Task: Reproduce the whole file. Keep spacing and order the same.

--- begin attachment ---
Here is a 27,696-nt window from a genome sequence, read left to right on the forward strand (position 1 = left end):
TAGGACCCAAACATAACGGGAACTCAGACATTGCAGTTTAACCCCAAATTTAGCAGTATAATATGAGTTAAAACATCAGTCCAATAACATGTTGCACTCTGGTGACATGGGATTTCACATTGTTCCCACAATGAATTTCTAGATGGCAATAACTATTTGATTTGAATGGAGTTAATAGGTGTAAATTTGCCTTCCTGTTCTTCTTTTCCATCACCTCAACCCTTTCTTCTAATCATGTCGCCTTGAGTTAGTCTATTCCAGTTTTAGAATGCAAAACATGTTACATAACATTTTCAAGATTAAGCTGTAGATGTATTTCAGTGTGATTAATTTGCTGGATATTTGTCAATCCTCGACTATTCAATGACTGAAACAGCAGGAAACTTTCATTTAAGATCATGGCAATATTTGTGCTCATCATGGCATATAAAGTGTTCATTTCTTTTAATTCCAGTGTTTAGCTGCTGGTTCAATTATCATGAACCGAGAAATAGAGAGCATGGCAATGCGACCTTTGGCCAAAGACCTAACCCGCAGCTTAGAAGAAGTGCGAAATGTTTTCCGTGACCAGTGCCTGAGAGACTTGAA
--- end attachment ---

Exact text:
Here is a 27,696-nt window from a genome sequence, read left to right on the forward strand (position 1 = left end):
TAGGACCCAAACATAACGGGAACTCAGACATTGCAGTTTAACCCCAAATTTAGCAGTATAATATGAGTTAAAACATCAGTCCAATAACATGTTGCACTCTGGTGACATGGGATTTCACATTGTTCCCACAATGAATTTCTAGATGGCAATAACTATTTGATTTGAATGGAGTTAATAGGTGTAAATTTGCCTTCCTGTTCTTCTTTTCCATCACCTCAACCCTTTCTTCTAATCATGTCGCCTTGAGTTAGTCTATTCCAGTTTTAGAATGCAAAACATGTTACATAACATTTTCAAGATTAAGCTGTAGATGTATTTCAGTGTGATTAATTTGCTGGATATTTGTCAATCCTCGACTATTCAATGACTGAAACAGCAGGAAACTTTCATTTAAGATCATGGCAATATTTGTGCTCATCATGGCATATAAAGTGTTCATTTCTTTTAATTCCAGTGTTTAGCTGCTGGTTCAATTATCATGAACCGAGAAATAGAGAGCATGGCAATGCGACCTTTGGCCAAAGACCTAACCCGCAGCTTAGAAGAAGTGCGAAATGTTTTCCGTGACCAGTGCCTGAGAGACTTGAA